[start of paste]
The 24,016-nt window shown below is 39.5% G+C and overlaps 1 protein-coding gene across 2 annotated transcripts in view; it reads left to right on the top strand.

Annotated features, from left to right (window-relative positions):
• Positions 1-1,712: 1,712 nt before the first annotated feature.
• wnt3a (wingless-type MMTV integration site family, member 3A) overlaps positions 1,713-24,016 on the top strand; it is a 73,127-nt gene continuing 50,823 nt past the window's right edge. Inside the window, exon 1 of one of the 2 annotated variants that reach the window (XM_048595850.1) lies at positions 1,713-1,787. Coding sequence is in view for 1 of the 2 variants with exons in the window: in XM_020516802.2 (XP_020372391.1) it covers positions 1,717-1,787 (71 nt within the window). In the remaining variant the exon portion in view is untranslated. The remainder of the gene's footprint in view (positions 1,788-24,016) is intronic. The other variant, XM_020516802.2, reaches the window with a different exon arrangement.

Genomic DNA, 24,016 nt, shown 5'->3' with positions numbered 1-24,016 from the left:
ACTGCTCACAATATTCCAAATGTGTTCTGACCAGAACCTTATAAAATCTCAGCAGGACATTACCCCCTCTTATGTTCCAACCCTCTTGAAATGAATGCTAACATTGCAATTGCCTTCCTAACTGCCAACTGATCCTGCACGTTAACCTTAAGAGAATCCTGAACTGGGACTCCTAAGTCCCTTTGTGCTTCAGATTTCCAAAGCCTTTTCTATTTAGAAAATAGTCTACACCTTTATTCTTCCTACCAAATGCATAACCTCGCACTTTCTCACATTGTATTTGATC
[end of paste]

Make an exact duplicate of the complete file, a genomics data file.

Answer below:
The 24,016-nt window shown below is 39.5% G+C and overlaps 1 protein-coding gene across 2 annotated transcripts in view; it reads left to right on the top strand.

Annotated features, from left to right (window-relative positions):
• Positions 1-1,712: 1,712 nt before the first annotated feature.
• wnt3a (wingless-type MMTV integration site family, member 3A) overlaps positions 1,713-24,016 on the top strand; it is a 73,127-nt gene continuing 50,823 nt past the window's right edge. Inside the window, exon 1 of one of the 2 annotated variants that reach the window (XM_048595850.1) lies at positions 1,713-1,787. Coding sequence is in view for 1 of the 2 variants with exons in the window: in XM_020516802.2 (XP_020372391.1) it covers positions 1,717-1,787 (71 nt within the window). In the remaining variant the exon portion in view is untranslated. The remainder of the gene's footprint in view (positions 1,788-24,016) is intronic. The other variant, XM_020516802.2, reaches the window with a different exon arrangement.

Genomic DNA, 24,016 nt, shown 5'->3' with positions numbered 1-24,016 from the left:
ACTGCTCACAATATTCCAAATGTGTTCTGACCAGAACCTTATAAAATCTCAGCAGGACATTACCCCCTCTTATGTTCCAACCCTCTTGAAATGAATGCTAACATTGCAATTGCCTTCCTAACTGCCAACTGATCCTGCACGTTAACCTTAAGAGAATCCTGAACTGGGACTCCTAAGTCCCTTTGTGCTTCAGATTTCCAAAGCCTTTTCTATTTAGAAAATAGTCTACACCTTTATTCTTCCTACCAAATGCATAACCTCGCACTTTCTCACATTGTATTTGATC